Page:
After the levels of similarity and agreement-rates were calculated, all individual disagreements were resolved by the primary researcher of the study, who ultimately served as a third (and “tie breaking”) vote, only when needed, to decide the final code. Thus, a final category code was assigned to all applicable open-ended responses from the participants for both need and barrier statements.

The final assigned code to each response was then used to tabulate frequencies or number of occurrences for each of the primary categories. The frequency level for each category was based on the number of times each was provided by participants in their responses (and coded as such). This analysis enabled both simple and weighted frequencies and the ranking or prioritization of the individual categories in terms of their significance for video information needs and barriers. Simple frequency provides the number of times for each categorical occurrence (i.e. concept) across the overall set of responses; weighted frequency is calculated using the occurrence of each concept in relation to the total number of an individual participant’s responses (up to five) on the survey. Further, simple frequencies provide the overall tally, while weighted frequency enables a more precise measurement of frequencies based on equality. Findings using these methods aim to provide a richer understanding of the application of the emerging framework in terms of not only generalizing video needs and perceived barriers together, but also depicting the significance of the different categories, separately. Finally, a percentage of occurrence for each category was computed, presenting an overall rate according to the full response set of both needs and barriers.

 

5. RESULTS

Data analysis of the current study provided a variety of insightful and important findings. Results from both the scaled survey questions and the quantification of the open-ended data, using content analysis, are presented here. Results address the research questions of the present study. 5.1. Perceived Levels of Knowing Video Needs and Experiencing Barriers As described above, participants rated their level of agreement (“5” representing strong agreement, and “1” strong disagreement) with the two separate statements on the survey that captured the essence that when searching for video they (as users): 1) know or understand the video they need when initiating a search, and 2) feel that they encounter barriers when searching for the digital video they need. A mean score of 4.12 out of 5.0, with a SD of 0.55 and a range of 3, was produced with regards to participants believing they know their video needs as they begin a search. On the other hand, participants perceived themselves as encountering barriers during a search for video at a mean of 3.08, with a SD of 0.89 and a range of 4. A correlation test between participants knowing their needs and perceiving they encounter barriers produced a coefficient of r(212)=0.324 p=.068, statistically insignificant.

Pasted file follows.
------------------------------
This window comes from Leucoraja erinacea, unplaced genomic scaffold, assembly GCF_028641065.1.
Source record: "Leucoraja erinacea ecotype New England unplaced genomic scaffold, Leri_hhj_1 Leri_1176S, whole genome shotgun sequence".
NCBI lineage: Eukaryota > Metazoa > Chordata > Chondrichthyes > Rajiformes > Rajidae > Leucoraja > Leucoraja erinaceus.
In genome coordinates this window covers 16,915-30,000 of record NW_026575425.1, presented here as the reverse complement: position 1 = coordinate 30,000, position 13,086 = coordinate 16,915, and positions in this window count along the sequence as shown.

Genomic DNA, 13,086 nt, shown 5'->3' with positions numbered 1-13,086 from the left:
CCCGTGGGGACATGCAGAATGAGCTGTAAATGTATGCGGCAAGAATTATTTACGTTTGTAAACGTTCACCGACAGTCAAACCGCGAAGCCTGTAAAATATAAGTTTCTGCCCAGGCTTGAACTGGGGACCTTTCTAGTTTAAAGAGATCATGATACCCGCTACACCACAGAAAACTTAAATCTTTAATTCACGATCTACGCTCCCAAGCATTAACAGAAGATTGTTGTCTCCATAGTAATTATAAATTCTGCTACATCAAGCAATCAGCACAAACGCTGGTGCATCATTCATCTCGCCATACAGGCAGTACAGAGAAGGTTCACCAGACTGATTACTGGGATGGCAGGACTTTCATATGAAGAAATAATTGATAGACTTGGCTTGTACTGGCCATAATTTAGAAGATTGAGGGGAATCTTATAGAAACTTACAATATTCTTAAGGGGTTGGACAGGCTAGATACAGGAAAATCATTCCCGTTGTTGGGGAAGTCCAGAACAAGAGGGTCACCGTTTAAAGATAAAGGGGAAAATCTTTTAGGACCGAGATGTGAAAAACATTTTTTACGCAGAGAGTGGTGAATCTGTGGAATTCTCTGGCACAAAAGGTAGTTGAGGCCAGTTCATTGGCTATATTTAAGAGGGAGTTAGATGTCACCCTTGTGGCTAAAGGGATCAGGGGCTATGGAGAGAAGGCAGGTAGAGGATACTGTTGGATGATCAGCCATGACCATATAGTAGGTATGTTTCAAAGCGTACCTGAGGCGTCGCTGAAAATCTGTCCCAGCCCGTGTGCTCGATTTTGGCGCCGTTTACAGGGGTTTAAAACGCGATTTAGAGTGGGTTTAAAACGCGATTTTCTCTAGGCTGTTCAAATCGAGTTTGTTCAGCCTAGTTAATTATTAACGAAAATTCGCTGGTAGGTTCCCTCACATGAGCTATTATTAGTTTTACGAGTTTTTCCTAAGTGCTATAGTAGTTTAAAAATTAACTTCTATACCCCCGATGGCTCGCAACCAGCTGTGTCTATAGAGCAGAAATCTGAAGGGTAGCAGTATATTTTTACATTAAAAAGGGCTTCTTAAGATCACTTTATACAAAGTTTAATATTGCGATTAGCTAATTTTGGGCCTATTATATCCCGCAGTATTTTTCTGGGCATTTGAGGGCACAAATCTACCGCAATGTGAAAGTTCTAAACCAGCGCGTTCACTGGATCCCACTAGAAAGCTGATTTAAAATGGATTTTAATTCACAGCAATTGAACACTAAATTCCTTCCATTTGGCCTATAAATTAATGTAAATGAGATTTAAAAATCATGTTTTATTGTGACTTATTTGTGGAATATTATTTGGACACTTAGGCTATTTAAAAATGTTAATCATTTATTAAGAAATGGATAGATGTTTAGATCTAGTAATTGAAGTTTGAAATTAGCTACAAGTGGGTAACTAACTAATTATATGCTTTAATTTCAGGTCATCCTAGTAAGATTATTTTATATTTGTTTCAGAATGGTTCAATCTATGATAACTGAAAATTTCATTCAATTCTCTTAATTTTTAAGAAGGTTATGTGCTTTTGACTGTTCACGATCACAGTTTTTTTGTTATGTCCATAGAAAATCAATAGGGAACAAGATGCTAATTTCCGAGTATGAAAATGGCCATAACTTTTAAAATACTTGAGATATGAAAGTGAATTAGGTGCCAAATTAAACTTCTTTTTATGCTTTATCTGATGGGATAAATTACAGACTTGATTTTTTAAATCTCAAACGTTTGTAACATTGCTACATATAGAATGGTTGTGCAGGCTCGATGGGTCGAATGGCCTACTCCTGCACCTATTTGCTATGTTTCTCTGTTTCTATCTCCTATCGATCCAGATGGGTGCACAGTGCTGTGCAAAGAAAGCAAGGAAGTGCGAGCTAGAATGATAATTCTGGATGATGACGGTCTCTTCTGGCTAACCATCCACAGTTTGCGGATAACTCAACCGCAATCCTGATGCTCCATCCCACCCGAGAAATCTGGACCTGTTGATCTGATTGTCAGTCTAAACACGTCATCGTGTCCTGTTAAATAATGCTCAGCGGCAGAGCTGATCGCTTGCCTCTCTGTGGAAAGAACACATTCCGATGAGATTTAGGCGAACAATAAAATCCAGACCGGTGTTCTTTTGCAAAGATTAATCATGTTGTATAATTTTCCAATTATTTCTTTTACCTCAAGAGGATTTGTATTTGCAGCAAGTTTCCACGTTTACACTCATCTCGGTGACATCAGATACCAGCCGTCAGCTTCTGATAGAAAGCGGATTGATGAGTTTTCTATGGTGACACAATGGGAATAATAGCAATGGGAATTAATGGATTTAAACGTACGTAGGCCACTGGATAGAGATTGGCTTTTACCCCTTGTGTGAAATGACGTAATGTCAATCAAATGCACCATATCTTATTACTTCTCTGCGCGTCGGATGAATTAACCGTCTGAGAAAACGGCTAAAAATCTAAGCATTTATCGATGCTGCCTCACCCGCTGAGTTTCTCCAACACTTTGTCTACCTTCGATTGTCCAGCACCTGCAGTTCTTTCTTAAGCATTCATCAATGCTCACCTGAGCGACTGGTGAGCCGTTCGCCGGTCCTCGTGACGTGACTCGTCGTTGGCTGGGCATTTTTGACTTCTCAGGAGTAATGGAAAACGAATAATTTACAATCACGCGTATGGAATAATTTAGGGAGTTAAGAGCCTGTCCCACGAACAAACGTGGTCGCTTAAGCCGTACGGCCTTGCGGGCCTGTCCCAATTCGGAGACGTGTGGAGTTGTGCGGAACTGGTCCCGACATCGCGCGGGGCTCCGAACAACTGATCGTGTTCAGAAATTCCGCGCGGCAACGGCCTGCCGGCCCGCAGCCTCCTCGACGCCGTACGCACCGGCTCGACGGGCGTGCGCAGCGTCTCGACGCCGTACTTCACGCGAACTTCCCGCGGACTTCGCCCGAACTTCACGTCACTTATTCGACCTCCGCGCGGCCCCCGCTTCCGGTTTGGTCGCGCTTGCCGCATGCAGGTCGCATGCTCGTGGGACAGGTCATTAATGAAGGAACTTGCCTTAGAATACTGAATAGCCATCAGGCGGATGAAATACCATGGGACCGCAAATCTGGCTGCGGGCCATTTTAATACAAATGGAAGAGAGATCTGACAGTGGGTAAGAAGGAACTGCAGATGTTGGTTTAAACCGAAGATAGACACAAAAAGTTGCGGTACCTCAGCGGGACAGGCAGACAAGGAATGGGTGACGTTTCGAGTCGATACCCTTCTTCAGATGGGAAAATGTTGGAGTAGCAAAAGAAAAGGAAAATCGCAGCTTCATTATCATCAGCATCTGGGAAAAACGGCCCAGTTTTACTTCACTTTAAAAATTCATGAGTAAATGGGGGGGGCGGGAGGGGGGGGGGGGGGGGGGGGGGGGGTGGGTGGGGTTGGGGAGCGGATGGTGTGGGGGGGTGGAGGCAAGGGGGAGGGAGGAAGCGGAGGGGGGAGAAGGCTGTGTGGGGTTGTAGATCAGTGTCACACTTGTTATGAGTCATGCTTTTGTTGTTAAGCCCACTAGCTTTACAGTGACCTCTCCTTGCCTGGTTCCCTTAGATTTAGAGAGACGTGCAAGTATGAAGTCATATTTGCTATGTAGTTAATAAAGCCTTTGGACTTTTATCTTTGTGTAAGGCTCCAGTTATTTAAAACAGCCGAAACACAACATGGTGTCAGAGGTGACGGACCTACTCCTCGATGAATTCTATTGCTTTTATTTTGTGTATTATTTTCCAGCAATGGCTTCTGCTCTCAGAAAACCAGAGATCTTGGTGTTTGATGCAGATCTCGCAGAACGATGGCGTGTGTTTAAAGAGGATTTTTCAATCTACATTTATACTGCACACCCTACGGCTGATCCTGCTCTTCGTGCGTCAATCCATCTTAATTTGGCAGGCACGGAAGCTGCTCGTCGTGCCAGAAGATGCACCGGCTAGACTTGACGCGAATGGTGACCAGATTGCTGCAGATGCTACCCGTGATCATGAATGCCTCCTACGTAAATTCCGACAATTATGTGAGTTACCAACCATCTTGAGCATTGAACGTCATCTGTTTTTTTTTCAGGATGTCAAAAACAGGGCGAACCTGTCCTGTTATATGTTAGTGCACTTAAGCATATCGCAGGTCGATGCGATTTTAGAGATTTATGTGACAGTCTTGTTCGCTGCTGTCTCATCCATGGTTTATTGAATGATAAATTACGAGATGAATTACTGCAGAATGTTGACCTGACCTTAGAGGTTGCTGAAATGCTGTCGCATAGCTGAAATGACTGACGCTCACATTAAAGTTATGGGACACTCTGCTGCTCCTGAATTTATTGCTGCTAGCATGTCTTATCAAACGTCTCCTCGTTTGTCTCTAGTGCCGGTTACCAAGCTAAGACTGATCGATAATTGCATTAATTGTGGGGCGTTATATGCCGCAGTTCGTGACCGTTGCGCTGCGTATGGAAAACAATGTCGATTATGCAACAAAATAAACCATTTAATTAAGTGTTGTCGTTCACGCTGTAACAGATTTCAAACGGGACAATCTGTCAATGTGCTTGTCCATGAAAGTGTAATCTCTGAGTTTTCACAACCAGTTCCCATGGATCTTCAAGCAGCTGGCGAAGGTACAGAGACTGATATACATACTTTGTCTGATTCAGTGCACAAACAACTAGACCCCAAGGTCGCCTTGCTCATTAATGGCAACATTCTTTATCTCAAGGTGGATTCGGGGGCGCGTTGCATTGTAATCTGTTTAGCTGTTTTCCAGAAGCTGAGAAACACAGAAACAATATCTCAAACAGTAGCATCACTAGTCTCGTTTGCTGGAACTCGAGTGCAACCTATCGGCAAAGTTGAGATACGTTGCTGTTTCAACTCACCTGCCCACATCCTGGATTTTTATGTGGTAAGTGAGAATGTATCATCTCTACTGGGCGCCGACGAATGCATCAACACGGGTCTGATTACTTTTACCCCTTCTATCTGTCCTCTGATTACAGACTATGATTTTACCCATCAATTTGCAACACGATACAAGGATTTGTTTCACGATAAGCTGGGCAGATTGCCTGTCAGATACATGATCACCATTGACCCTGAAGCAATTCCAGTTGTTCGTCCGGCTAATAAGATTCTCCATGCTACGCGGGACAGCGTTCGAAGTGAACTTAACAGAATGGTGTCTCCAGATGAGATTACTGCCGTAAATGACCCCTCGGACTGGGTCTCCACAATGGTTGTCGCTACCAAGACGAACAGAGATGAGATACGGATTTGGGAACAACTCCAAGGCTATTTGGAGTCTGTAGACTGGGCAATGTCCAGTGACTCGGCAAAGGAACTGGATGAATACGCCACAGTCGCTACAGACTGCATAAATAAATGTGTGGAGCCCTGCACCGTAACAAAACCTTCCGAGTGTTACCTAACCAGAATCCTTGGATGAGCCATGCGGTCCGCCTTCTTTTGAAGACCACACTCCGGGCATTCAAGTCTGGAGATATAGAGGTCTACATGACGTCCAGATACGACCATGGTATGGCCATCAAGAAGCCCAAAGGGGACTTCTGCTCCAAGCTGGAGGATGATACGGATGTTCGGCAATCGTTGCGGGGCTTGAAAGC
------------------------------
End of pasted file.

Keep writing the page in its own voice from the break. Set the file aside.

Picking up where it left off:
5.2. An Emerging Framework

Three categories were formulated based on themes emerging from the open-ended responses of participants. These categories were used to construct and test a framework capable of generalizing both video needs and perceived barriers of users together. The framework comprised the categories of distinctive, evaluative, and associative in order to apply for both needs and barriers in a video search context. The definition for each includes:

• Distinctive: Qualities of video derived directly from content by users

• Evaluative: Qualities of video requiring individualized assessment by users

• Associative: Situational or contextual factors corresponding to access and use

Specific examples of both needs and barriers for each of these categories, as taken directly from the responses of participants, are presented in Table 1. Table 1 provides examples in order to further define each category and depict their respective boundaries.

These three categories (Table 1) were employed as the coding scheme for the content analysis component of the current study. The inter-rater agreement rate across the 752 applicable coded open-ended video needs from participants was .798, with Cohen’s Kappa = .652 (p<0.001). The 597 barrier responses from participants were categorized at a rate of agreement of .861 and a Kappa = .746 (p<0.001). These results provide a moderate to high level of significant agreement, providing confidence in the categories of the framework.